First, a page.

And you never care to compare market outcomes with the correct counterfactual. You commit a grave nirvana fallacy my friend. To compare any outcome to some ideal is ridiculous, the proper comparison is to the next best alternative – and as I allude to above, and as the course of human history has shown, voluntary arrangements have promoted the cause of liberty, health, happiness and prosperity far better than any collective or other coercive arrangement.

And I would like for you to substantiate your claim that free markets are leading us to ruin. I’ll wager even more money that you cannot. Would you rather be middle class in 1978 or in 2008? Would you rather be poor today in the US, or rich in the US in 1890? What share of the population earns the minimum wage today? Are cars safer today? Are homes larger today? Is food less expensive today? Do we have more choices today? Do we live longer today? Would you really prefer to have a midwestern manufacturing job instead of some dreaded white collar job today? Would you prefer to grow all your own food? And so on. And your beloved government has not produced one iota of this progress itself.

Sadly, you will just dismiss this as right-wing ideologic ranting, which serves only to demonstrate how much kool-aid you really have consumed.


Your new right wing, corporation loving, consumer screwing lackey, Mike


ON FREE MARKETS (from Murray Rothbard)

Markets are artificial economic constructs within an economic system.

Blindly defending them as living entities that are completely self regulating and self administering is simply naive. As human constructs, markets and economies are as flawed as humans are. They need to be monitored, regulated and adjusted. What they do naturally is not automatically right or correct. Do not make these false idols your God!!

It is the free market economy that is currently leading us down the road to economic ruin. It’s time to take markets off autopilot and to remember that markets exist for consumers not to rule them!!

Free market is a summary term for an array of exchanges that take place in society. Each exchange is undertaken as a voluntary agreement between two people or between groups of people represented by agents. These two individuals (or agents) exchange two economic goods, either tangible commodities or nontangible services. Thus, when I buy a newspaper from a newsdealer for fifty cents, the newsdealer and I exchange two commodities: I give up fifty cents, and the newsdealer gives up the newspaper. Or if I work for a corporation, I exchange my labor services, in a mutually agreed way, for a monetary salary; here the corporation is represented by a manager (an agent) with the authority to hire.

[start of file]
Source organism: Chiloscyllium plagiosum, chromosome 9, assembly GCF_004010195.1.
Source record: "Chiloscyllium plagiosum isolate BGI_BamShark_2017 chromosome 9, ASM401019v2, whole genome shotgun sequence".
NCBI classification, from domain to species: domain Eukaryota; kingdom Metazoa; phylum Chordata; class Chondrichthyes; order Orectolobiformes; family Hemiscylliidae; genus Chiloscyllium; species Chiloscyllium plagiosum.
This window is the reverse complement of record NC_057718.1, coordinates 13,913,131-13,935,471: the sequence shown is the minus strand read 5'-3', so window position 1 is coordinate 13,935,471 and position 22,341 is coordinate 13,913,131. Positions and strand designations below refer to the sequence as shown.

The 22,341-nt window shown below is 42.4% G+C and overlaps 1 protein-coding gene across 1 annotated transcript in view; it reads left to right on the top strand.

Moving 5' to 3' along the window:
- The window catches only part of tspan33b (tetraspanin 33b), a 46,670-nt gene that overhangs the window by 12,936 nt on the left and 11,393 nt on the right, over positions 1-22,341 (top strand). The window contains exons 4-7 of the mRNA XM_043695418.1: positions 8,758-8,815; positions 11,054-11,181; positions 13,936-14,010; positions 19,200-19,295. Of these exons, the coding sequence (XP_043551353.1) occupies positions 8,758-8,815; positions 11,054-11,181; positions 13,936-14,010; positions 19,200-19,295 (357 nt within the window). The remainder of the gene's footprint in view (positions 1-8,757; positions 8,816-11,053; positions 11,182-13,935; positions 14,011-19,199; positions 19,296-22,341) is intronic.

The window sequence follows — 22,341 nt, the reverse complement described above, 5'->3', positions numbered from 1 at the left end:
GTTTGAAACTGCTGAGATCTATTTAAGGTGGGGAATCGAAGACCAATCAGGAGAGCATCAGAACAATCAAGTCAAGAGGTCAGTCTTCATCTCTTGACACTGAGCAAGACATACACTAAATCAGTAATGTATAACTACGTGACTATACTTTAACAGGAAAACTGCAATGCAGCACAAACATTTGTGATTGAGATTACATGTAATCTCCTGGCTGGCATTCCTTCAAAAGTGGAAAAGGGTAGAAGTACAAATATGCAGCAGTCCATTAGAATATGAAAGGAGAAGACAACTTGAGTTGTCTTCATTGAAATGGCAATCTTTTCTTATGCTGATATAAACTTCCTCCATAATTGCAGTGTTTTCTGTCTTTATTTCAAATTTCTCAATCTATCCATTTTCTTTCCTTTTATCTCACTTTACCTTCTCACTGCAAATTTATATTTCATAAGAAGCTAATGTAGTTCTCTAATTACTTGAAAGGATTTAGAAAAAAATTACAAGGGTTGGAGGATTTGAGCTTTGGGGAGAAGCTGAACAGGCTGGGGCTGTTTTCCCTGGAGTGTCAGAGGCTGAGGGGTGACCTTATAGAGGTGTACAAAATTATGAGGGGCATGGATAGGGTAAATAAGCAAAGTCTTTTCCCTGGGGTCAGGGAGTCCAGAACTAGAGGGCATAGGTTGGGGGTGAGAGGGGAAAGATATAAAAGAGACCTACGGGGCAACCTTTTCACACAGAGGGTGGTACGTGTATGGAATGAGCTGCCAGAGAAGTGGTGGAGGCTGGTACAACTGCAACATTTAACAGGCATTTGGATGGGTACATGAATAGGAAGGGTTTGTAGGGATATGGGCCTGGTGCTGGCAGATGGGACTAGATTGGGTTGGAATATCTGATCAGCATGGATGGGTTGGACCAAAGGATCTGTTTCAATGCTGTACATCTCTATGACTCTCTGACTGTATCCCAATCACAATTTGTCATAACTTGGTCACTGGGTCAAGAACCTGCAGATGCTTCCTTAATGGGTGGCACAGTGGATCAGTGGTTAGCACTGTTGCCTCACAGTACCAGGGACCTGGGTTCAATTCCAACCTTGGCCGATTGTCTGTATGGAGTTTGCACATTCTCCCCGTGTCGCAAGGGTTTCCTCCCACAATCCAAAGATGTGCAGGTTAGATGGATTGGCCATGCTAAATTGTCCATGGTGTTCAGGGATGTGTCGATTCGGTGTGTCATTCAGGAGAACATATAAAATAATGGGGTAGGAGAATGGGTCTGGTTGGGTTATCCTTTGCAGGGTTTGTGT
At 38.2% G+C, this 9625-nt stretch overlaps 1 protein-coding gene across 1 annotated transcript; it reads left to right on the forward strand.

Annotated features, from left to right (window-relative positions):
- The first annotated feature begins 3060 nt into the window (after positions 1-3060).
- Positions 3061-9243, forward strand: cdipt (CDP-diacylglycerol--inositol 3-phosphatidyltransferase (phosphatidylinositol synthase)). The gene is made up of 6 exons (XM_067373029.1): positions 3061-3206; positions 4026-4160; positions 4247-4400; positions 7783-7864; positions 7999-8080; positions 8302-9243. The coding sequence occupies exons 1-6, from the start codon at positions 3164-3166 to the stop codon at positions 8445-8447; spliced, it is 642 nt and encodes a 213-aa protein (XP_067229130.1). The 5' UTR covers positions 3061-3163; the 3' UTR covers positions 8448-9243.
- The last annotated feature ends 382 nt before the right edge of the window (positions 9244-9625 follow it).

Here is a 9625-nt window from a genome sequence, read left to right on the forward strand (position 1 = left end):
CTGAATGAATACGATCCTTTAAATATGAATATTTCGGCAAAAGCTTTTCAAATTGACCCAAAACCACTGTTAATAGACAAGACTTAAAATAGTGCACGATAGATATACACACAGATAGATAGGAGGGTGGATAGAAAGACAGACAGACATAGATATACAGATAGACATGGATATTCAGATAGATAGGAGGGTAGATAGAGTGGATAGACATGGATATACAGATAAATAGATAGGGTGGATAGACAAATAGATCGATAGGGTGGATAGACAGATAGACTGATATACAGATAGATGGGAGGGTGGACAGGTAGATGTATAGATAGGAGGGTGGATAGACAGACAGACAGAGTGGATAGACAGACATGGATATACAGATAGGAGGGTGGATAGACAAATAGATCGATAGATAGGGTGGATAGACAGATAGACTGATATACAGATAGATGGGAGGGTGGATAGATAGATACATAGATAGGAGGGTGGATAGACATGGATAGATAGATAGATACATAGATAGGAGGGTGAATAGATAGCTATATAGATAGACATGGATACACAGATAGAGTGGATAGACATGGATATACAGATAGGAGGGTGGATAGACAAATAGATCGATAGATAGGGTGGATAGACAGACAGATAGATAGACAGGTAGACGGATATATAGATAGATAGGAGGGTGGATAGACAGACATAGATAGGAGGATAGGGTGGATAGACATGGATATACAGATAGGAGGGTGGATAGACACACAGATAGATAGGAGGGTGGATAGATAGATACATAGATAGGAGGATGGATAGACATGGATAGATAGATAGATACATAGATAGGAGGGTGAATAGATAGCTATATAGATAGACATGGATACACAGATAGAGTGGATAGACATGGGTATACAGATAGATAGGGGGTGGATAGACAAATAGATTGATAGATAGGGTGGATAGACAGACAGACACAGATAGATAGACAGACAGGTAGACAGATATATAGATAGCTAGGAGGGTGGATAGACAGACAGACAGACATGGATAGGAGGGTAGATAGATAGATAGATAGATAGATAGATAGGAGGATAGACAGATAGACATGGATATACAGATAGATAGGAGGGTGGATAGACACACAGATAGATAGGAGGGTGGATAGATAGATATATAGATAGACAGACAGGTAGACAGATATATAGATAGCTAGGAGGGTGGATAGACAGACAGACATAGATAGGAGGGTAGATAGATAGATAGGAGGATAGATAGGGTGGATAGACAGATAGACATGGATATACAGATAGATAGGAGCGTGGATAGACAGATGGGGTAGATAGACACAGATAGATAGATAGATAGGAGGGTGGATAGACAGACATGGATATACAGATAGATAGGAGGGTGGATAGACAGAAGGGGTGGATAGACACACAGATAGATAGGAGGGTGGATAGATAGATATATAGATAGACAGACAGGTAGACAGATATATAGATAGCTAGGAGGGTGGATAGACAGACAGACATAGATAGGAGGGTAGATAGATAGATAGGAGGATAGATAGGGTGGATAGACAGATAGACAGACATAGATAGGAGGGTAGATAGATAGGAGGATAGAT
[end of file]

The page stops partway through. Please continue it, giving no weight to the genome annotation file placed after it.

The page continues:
Both parties undertake the exchange because each expects to gain from it. Also, each will repeat the exchange next time (or refuse to) because his expectation has proved correct (or incorrect) in the recent past. Trade, or exchange, is engaged in precisely because both parties benefit; if they did not expect to gain, they would not agree to the exchange.

This simple reasoning refutes the argument against free trade typical of the “mercantilist” period of sixteenth-to eighteenth-century Europe, and classically expounded by the famed sixteenth-century French essayist Montaigne. The mercantilists argued that in any trade, one party can benefit only at the expense of the other, that in every transaction there is a winner and a loser, an “exploiter” and an “exploited.” We can immediately see the fallacy in this still-popular viewpoint: the willingness and even eagerness to trade means that both parties benefit. In modern game-theory jargon, trade is a win-win situation, a “positive-sum” rather than a “zero-sum” or “negative-sum” game.

How can both parties benefit from an exchange? Each one values the two goods or services differently, and these differences set the scene for an exchange. I, for example, am walking along with money in my pocket but no newspaper; the newsdealer, on the other hand, has plenty of newspapers but is anxious to acquire money. And so, finding each other, we strike a deal.